MANILA, Philippines – Economic losses from the impact of climate change in Southeast Asia could be 60 percent higher than previously estimated, reducing the region’s gross domestic product (GDP) by up to 11 percent by 2100, according to a new Asian Development Bank (ADB) study.
The analysis is an update to a 2009 ADB report that estimated a seven-percent annual reduction in economic output due to climate change.
Earlier, the World Health Organization (WHO) estimated that worsening climate change and the alterations on the weather patterns could result in two percent reduction in GDP.
The United Nations Office for Disaster Risk Reduction (UNISDR) said the Philippines was fourth in the world among countries hit by the highest number of disasters over the past 20 years.
A total of 274 disasters were recorded in the Philippines from 1995 to 2015, trailing the United States (472), China (441) and India (288).
Meanwhile, ADB chief economist Shang-Jin Wei said the economic costs of not reining in greenhouse gas (GHG) emissions are more serious than previously estimated.
“At the same time, this new study also shows that reducing emissions and stabilizing the climate will produce benefits and avoid losses for Southeast Asia, which in the long run sharply outweigh the costs of action,” Wei said.
The study notes that costs of climate stabilization will rise by 60 percent in 2050 if a global climate agreement to curb carbon emissions is delayed by just a decade.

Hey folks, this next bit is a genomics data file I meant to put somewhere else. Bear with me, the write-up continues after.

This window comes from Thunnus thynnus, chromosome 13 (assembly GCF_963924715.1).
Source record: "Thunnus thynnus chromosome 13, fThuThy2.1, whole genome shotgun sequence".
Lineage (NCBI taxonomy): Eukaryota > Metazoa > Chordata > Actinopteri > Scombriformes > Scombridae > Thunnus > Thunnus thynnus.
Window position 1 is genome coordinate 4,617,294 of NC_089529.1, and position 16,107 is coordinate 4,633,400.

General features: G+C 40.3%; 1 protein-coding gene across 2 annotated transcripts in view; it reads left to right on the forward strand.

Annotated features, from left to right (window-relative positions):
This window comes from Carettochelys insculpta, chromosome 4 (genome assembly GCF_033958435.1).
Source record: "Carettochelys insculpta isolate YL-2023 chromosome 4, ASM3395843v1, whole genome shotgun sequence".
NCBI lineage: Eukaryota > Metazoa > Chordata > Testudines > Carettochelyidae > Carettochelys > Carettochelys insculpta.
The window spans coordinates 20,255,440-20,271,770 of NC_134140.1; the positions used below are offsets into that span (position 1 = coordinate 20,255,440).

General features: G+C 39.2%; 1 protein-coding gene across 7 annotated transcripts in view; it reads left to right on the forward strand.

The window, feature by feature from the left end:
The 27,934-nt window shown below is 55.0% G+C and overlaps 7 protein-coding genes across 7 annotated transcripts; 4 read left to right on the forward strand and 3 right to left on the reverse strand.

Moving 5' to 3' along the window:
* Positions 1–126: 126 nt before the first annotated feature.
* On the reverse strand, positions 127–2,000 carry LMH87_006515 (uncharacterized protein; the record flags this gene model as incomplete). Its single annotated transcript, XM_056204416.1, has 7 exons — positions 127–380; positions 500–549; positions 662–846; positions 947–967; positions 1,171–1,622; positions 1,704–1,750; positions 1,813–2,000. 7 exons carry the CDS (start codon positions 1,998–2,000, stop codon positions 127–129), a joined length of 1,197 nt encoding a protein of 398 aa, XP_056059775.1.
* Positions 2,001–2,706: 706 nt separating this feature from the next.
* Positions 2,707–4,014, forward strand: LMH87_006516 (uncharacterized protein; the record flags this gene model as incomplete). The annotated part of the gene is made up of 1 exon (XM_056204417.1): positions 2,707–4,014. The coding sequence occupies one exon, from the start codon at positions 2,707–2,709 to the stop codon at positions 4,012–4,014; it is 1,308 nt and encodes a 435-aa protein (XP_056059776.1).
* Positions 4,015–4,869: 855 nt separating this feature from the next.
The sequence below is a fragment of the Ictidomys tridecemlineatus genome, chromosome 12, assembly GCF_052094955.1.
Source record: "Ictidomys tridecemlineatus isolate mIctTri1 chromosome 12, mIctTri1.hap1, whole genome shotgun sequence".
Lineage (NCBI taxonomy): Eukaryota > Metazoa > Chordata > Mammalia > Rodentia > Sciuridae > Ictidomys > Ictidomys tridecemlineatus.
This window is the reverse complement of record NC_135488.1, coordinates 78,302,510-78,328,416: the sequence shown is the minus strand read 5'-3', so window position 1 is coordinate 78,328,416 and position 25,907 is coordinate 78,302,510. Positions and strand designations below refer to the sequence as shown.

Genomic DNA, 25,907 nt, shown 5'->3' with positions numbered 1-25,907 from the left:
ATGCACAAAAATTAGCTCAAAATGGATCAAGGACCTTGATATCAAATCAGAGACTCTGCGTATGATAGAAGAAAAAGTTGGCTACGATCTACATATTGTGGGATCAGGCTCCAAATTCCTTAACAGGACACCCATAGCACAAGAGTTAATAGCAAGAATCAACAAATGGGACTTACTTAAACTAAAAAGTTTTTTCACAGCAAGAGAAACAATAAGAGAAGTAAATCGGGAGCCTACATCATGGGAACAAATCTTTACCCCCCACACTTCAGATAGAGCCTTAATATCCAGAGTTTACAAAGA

The study looks at the economic impact of climate change across a range of scenarios, including business-as-usual, and another which sees countries take steps to limit their green house gas emissions to keep temperatures from rising above two degrees Celsius.
The global analysis focuses on the region’s five largest economies, Indonesia, Malaysia, the Philippines, Thailand, and Vietnam, which account for 90 percent of the region’s emissions.
The study quantifies the net benefits to the region from acting to stabilize the climate, which are estimated at as much as five to 11 times more than the net costs.
It assessed direct benefits from less climate change, such as improved crop yields, as well as the effects of improved air quality and better transportation that come directly from steps to reduce emissions.
Those steps are also found to cost less as a share of GDP than the region has already been spending on energy policies, such as fossil fuel subsidies.
Reducing emissions will require action on a number of fronts, including a sharp reduction in the rate of deforestation, which accounts for the majority of Southeast Asia’s current emissions.
Averting deforestation represents the lowest cost opportunity for emissions reductions and could generate half of the cumulative regional mitigation through the mid-2030s. –(The Philippine Star)